|M.Sc Student||Sharon Yasovitch|
|Subject||Rapidly Exploring Random Trees for Guidance of Autonomous|
|Department||Department of Aerospace Engineering||Supervisor||Professor Shima Tal|
A recently developed tool known as rapidly-exploring random tree (RRT) is designed for robotic applications. This tool is used to solve motion planning problems of a vehicle moving amidst obstacles by preforming a random sampling search while generating feasible paths. RRT based algorithms are easily adjusted to many research fields and so are relevant to different uses. This thesis is aimed at solving complex problems in interception and guidance that deal with: obstacle avoidance, path-planning according to system dynamics, constraints that change over time and demands for time-based optimality, through the use of RRT-based algorithms.
A simple RRT algorithm can quickly achieve solutions to the defined problem; however, the solutions are far from optimal. Optimal solutions are usually achieved by a variation of the algorithm known as RRT*, that demands large computational effort. The algorithm presented in this work is based on a simple RRT method and allows for near-optimal solution to be achieved (without using an RRT* method) by using the desired cost function as part of the search space.
The new RRT variant is proposed for dealing with time-dependent motion planning problems. This is made by two innovations: extension of the search space with an additional time domain and path assignment methods that allow for better convergence rates in the new extended domain. Time progression of goal target and constraints are considered by the algorithm resulting in a convergence to minimal time solutions in a complex environment. An additional adjustment to the RRT algorithm is for the steering method of the algorithm according to the new search space.
In an attempt to explore the abilities of the new RRT method, we use a simple dynamics model known as Dubins dynamics. This dynamic model demonstrates how to adjust the new algorithm to various dynamic systems.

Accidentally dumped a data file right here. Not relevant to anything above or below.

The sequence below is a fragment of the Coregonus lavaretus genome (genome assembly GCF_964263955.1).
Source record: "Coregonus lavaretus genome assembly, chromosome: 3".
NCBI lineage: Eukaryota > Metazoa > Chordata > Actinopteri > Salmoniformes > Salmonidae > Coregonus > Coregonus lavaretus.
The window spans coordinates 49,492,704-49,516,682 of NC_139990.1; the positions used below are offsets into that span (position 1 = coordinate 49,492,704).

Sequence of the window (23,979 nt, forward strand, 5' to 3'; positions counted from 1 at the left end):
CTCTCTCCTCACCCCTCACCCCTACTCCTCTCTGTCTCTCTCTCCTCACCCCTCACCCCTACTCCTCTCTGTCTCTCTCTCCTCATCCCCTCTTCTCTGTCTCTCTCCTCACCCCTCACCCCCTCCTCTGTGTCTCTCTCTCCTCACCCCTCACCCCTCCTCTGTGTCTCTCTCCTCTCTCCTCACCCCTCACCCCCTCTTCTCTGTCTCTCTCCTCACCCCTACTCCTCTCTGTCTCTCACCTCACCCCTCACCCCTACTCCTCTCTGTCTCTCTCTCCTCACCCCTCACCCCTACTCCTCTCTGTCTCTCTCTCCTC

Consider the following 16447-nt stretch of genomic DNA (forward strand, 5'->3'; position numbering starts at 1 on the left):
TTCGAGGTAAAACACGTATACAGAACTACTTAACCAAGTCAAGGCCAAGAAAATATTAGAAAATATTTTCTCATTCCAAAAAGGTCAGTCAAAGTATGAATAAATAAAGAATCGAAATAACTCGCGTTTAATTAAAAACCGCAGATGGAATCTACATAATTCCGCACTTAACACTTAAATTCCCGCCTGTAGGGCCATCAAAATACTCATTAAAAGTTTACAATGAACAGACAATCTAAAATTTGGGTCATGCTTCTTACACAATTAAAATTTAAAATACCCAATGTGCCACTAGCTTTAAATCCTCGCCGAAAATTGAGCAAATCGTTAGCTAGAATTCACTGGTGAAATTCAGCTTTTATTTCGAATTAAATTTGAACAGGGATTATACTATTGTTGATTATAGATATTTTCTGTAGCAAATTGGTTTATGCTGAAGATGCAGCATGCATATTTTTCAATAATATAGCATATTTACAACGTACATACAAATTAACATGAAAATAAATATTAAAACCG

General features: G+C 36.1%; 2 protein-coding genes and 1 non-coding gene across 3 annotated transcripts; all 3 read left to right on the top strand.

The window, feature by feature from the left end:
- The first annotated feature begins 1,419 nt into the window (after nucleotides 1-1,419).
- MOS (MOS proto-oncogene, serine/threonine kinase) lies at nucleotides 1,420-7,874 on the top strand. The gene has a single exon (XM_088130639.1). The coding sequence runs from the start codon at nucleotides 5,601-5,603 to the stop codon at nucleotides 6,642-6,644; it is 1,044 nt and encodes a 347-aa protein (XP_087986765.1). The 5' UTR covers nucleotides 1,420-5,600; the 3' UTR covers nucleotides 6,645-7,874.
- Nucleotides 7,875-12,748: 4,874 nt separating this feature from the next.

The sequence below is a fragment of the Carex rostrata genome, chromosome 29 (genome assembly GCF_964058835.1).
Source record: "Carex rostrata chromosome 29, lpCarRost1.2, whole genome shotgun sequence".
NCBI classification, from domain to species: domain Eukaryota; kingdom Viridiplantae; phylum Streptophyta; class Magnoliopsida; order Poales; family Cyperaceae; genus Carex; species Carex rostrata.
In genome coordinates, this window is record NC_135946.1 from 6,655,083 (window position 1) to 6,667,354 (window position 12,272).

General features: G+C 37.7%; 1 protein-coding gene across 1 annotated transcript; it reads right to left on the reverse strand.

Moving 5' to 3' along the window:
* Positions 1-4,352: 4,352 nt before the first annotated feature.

When extending the search space with time, the new RRT method demands construction of paths that are compliant with a time frame demand. For the Dubins model this is made by a changing turn radius solution method that is designed in this work. This novel path-planning method allows for Dubins path extension for a predefined fixed length by calculating an appropriate turn radius.
The thesis includes analytical analysis to assure the completeness property of the new RRT algorithm. The analysis defines a set of required conditions that while adhering to these conditions the new algorithm maintains convergence of the results to near-optimal solutions. The work is also confirmed by simulations of a Euclidean two dimensional plane with a time extension, a classic Dubins vehicle simulation and a Dubins vehicle motion with time extension.
The results of the simulations depict near-optimal solutions for different Dubins and relaxed Dubins problems, stationary and moving obstacles avoidance and solutions for a one-sided interception of a target moving in a known trajectory. These results illustrate the ability of the new algorithm to near-optimally solve complex interception problems within a highly constrained environment.